Not long after, the other lady who lives there came out. I’ve known her for fourteen years. We’ve helped her out a few times. She’s borrowed our tools too. Once I saw her, I thought, “Whew. Finally someone will offer to help.”
She walked down the street without a word. Really? Really people? Is this the kind of world we live in now? I miss our old neighbors. They would have come right over the moment they saw I needed help. No, not any of these younger ones.
I shouldn’t say that. We do have one who would have helped if she, or her fiance, were home at the time.
Eventually, an older lady walked around the corner with her golden retriever. I thought she’d be like the others and walk on by. I wasn’t prepared for her to actually stop.
“Are you stuck?” she asked.
“Yeah.” I knew I’d be sore later.
“This ice is awful. I got stuck yesterday. It took forever to get out. Do you need any help?”
I nearly cried. Finally, someone offered to help. I let her know my husband was on the way. I didn’t know what she could do. She offered to push one way or another, but I didn’t think it was safe. The driveway is slanted. She told me they used boards to get her car out. Once she let her dog in our backyard we looked for some wood in the garage. Tried it a few times. It wasn’t going anywhere. Just wasn’t getting any traction. She stayed with me coming up with ideas for around fifteen minutes, but nothing worked. I could tell she was getting cold. So, I thanked her for being so kind to try to help. It meant a lot. Even though we didn’t get anywhere, it was nice to know someone was willing to try to help a stranger.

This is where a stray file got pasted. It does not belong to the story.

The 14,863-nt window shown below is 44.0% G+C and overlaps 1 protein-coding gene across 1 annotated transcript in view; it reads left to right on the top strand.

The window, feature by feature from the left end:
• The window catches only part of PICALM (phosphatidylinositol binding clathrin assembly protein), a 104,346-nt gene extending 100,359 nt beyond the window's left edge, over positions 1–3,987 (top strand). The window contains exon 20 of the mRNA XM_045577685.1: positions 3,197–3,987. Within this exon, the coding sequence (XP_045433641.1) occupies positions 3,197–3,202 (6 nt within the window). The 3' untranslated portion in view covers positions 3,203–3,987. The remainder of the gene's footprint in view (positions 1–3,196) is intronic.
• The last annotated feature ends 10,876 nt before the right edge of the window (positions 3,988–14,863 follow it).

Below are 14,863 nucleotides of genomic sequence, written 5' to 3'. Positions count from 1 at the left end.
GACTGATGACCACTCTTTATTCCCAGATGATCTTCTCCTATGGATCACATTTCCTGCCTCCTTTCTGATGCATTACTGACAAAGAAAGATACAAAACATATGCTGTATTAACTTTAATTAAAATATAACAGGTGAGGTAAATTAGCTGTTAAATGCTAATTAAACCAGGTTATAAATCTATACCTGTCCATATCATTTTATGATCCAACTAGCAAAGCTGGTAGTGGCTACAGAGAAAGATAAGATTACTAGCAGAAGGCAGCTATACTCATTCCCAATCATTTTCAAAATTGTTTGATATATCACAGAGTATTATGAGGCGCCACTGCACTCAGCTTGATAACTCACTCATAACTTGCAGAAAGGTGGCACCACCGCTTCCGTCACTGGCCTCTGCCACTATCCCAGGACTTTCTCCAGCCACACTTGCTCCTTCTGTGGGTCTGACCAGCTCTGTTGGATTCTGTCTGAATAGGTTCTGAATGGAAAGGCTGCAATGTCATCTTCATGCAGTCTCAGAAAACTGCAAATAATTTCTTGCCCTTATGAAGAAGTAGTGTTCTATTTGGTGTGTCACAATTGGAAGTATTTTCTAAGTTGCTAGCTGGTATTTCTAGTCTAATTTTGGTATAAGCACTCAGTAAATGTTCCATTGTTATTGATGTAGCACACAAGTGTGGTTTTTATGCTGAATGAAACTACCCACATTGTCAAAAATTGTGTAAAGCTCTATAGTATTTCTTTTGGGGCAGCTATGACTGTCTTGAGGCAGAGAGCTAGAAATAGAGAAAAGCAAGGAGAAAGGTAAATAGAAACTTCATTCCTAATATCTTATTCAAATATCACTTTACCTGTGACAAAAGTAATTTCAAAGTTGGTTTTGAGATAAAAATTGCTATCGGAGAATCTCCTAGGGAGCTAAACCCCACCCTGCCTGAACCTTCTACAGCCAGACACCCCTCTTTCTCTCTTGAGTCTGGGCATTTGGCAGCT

As she was leaving, I noticed some puddling where I put the rock salt. I broke the ice carefully at the tires edges. Then shoved kitty litter by them. The van moved! I parked in the driveway, relieved. It took over an hour to free it. All on a little bit of ice. How ridiculous is that? Two minutes later, my husband drove up. Figures. He broke up more of the ice and cleared it out so that I could get groceries without worrying I’d get stuck again. Yay!
I’m glad that ordeal is over. I’m also glad that lady took a moment to offer help. It just proves there are still caring people out there. It made my day.
Woke up this morning to see this:
Wake me when it’s Spring.